By Lauren Indvik2013-09-30 07:01:26 UTC
Two decades ago, built its business by bundling Internet access with web-browsing software, an offering now responsible for less than a third of AOL's revenues. But AOL isn't done with subscriptions just yet, announcing Monday a new set of packages called Gathr.
bundles a number of existing subscription products and services, like Pandora One and magazines, and offers them at a discount. Bundles are targeted at various consumer groups: A "Man Cave" package, for example, offers subscriptions to Maxim and Car and Driver magazines, as well as a subscription to the ad-free version of Pandora, three one-day video game rentals from Redbox and a $10 gift card to Amazon. Bought separately, the products and services retail for $37; Gathr is offering them for $15 per month.
are targeted at families and those concerned about Internet security.
Beyond pre-bundled packages, customers can also set of three services for $15/month. Options are rather limited -- there are 19 offered in sum, with the greatest representation from magazine publishers. Customers can add a bonus to their packages, like a monthly $10 gift card to iTunes or Amazon.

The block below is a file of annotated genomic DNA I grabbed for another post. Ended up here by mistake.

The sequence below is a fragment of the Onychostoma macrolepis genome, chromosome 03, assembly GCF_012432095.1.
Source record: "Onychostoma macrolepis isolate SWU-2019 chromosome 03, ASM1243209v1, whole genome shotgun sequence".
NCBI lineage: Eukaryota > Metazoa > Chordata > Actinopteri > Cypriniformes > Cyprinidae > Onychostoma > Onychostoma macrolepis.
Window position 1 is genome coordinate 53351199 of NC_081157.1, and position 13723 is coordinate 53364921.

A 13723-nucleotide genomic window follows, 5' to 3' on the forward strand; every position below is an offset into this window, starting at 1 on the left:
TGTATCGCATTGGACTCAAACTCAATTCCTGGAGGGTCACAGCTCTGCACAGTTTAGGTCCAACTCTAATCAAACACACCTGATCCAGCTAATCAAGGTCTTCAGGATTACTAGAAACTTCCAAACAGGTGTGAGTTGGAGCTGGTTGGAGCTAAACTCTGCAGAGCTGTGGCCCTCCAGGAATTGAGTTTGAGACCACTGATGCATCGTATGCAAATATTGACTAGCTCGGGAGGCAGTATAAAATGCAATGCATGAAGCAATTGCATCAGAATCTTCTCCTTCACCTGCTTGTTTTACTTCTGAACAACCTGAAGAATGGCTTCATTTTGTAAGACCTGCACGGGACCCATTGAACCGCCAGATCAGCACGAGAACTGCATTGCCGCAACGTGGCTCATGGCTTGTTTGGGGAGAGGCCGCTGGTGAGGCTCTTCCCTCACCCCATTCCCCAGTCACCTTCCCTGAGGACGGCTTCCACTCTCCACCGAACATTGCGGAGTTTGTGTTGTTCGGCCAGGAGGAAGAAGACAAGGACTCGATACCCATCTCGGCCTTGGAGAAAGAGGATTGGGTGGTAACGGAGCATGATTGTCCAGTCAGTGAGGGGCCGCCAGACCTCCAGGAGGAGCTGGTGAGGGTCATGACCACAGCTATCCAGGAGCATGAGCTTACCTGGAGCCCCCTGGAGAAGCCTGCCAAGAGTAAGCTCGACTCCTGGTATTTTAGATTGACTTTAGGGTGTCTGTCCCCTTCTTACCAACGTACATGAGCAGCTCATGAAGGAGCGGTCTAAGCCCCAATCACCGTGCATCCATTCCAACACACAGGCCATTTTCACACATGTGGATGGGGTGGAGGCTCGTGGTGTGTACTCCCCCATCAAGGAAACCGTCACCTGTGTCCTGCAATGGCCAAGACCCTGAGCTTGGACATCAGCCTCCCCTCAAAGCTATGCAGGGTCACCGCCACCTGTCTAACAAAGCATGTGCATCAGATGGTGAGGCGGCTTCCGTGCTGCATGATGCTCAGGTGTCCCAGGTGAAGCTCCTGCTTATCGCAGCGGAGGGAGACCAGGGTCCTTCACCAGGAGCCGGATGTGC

"We've always believed in bundling," Bud Rosenthal, CEO of AOL's membership and paid services group, said in a phone interview with Mashable Friday. "It's different in this case. Rather than being [bundling] that's done to you, it's an opportunity to empower customers" -- the empowering part being the option to customize your own bundle.
Rosenthal says he is confident Gathr can attract subscription numbers in the six to seven-figure range over time. "It's not going to happen overnight," he acknowledges.
The offerings strike me as uninspired and anachronistic: At a time when consumers are demanding the right to buy only a subscription to or ESPN, rather than a full cable package, why would AOL try to bundle and sell a bunch of nonessential services?
To be fair to AOL, this is only the start, and the company is likely to add more partners, and perhaps more essential services, over time. If it were to offer a broader array of subscription services -- personally, I'd sign on for one that bundled Spotify, Netflix and the magazines I already subscribe to -- it could prove seriously appealing. But therein lies the problem: The most desirable subscription services aren't the most likely to offer them at a discount.
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